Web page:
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Ake Festival 2021 tackles generational discordance

By Editor
13 October 2021   |   2:44 am
Ake Arts and Books Festival, a yearly three-day programme of cultural and literature-focused events, will, for the second year, hold virtually from October 28 to 30, 2021 due to the COVID-19 pandemic

Ake Arts and Books Festival, a yearly three-day programme of cultural and literature-focused events, will, for the second year, hold virtually from October 28 to 30, 2021 due to the COVID-19 pandemic that continues to disrupt global businesses and logistics.

The Ake Arts and Books Festival is one of the initiatives of the Book Buzz Foundation Nigeria founded by the award-winning author and poet Lola Shoneyin. Supported by Sterling Bank Plc since 2018, this year’s edition will feature book chats, panel discussions, performances, documentaries centring on African and international writers and thinkers.

The theme of this year’s event is: ‘Generational Discordance’. In the words of the director, “the Internet has exposed generational differences in almost every area of our lives on the African continent. From relationships, love and marriage; spirituality and religion; gender and feminism to politics and activism, the differences in perspective are glaring. Where earlier generations of Africans are anchored to their cultural identities, our younger compatriots see themselves as a part of a globalised world. It is easy to assume that our aspirations are poles apart but they are not.

Africa cannot afford the luxury of endless culture wars. We must eschew the sensationalism and divisive influence of digital algorithms and find a more harmonious continental rhythm that allows us to talk to, and not past, each other.”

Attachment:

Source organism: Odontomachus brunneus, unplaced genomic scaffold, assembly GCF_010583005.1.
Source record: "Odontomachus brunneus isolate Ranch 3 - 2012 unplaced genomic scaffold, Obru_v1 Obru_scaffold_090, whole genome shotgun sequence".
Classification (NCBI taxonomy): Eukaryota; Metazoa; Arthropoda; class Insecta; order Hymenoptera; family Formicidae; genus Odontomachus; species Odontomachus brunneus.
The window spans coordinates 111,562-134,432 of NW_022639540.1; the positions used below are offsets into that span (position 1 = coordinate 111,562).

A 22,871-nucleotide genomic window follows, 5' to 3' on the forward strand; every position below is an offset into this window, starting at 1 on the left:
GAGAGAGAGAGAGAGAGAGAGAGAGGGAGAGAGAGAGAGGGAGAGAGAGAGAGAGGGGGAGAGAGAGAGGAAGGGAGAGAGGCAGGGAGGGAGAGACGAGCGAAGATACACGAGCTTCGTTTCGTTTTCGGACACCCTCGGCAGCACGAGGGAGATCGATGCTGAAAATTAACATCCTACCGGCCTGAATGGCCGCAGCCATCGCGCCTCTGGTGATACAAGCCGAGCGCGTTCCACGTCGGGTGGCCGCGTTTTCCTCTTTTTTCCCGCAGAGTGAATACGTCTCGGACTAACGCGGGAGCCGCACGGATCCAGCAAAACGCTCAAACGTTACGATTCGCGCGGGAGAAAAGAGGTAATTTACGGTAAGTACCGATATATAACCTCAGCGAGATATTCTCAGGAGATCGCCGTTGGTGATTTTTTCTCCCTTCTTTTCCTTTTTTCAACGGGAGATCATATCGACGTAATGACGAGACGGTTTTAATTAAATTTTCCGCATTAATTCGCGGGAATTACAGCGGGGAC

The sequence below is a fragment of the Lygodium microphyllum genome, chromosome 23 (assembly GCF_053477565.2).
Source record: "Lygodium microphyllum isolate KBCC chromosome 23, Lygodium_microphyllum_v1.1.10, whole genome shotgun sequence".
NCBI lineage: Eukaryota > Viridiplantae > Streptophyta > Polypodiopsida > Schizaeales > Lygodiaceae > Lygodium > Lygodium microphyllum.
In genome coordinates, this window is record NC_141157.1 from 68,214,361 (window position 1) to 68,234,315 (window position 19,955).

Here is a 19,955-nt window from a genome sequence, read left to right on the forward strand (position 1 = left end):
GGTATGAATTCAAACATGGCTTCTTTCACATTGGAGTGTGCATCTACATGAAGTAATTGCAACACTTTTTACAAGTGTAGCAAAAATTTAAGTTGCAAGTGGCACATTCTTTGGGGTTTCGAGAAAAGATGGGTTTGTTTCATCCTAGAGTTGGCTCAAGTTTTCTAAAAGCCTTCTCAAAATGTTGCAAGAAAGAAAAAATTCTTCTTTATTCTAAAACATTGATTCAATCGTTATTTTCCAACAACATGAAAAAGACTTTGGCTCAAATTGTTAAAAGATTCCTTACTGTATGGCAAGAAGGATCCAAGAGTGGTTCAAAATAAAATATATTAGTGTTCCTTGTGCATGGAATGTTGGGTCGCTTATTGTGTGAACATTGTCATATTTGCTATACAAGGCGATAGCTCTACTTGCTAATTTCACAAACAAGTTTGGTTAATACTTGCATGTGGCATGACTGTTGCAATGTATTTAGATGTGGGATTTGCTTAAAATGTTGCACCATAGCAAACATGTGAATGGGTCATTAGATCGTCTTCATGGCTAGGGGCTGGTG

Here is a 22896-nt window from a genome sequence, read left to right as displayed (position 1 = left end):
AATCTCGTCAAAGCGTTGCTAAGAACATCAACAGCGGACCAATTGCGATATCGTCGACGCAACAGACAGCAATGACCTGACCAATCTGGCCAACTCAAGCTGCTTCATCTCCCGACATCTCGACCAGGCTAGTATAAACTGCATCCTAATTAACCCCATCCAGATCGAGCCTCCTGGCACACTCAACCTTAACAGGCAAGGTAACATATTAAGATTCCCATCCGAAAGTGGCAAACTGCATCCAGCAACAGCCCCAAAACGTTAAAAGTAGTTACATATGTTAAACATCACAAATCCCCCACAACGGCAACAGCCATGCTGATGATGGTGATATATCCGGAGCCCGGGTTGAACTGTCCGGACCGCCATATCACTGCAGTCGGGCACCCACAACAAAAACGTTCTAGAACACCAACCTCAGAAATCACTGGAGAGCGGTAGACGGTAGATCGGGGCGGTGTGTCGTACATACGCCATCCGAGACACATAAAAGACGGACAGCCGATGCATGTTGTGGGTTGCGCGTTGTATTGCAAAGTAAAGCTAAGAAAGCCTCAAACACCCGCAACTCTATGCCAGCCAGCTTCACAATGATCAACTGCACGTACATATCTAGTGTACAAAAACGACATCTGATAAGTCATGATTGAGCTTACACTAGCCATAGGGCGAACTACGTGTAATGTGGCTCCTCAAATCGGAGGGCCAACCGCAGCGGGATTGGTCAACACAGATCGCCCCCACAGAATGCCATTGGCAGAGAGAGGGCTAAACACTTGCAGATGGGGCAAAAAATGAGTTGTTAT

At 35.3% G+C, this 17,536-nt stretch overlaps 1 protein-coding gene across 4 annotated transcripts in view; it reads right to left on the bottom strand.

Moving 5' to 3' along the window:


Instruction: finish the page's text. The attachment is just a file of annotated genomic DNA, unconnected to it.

In addition to exciting and lively book chats and panel discussions, Ake Festival is curating six intergenerational conversations on themes that impact our lives in very real ways.

The Managing Director and Chief Executive Officer of Sterling Bank Plc, Mr Abubakar Suleiman, said the bank has continued its partnership with the festival because the bank believes in the transformative power of education and the arts. He added, “Education is one of the five major sectors of the Nigerian economy that the bank is presently focusing investment in under its Heart of Sterling programme. The other sectors are health, agriculture, renewable energy and transportation.”

The festival will feature book chats, panel discussion, film, music, poetry, Yoruba culture and interviews. Some of the book discussions will be Bring Back Our Girls by Drew Hinshaw and Joe Parkinson; Lionheart Girl by Yaba Badoe; His Only Wife,” by Peace Medie; Formation: The Making of Nigeria from Jihad to Amalgamation by Fola Fagbule and Feyi Fawehinmi; Prince of Monkeys by Nnamdi Ehirim; An Ordinary Wonder by Buki Papillon, Butter Honey Pig Bread by Francesca Ekwuyasi; Born in Blackness by NYT columnist Howard French, When the Sky is Ready The Stars Will Appear by EC Osondu and The Sex Lives of African Women by Nana Dorkoa Sekyiamah; and The Teller of Secrets by Bisi Adjapon.

Apart from the intergeneration conversations, panel discussions will focus The African Crime-writing, Conspiracy theories and Healthcare; Disability rights, repatriating Africa’s stolen treasures and a discussion moderated by Harper Collins’s (UK) Nancy Adimora which explores Of This Our Country, a new collection of essays and reflections by 24 Nigerian writers.

In addition to many more events, attendees will also be able to enjoy interviews with Denrele Sonariwo of Rele Gallery and Ade Bantu the founder of Afropolitan Vibes. The Life and Times Series will feature Booker-Prize shortlisted author Maaza Mengiste, in conversation with Tanzanian author and the 2021 Nobel Prize winner, Prof Abdulrazak Gurnah.

Since its inception in 2013, the Aké Arts and Book Festival has featured new and established writers from the African continent and its global diaspora with a view to promoting, developing and celebrating creativity, Culture and the Arts on the African continent. In 2018, the festival, which started in Abeokuta, Ogun State relocated to Lagos. The festival has been regarded as the largest annual gathering of African writers, editors, critics and readers in the world.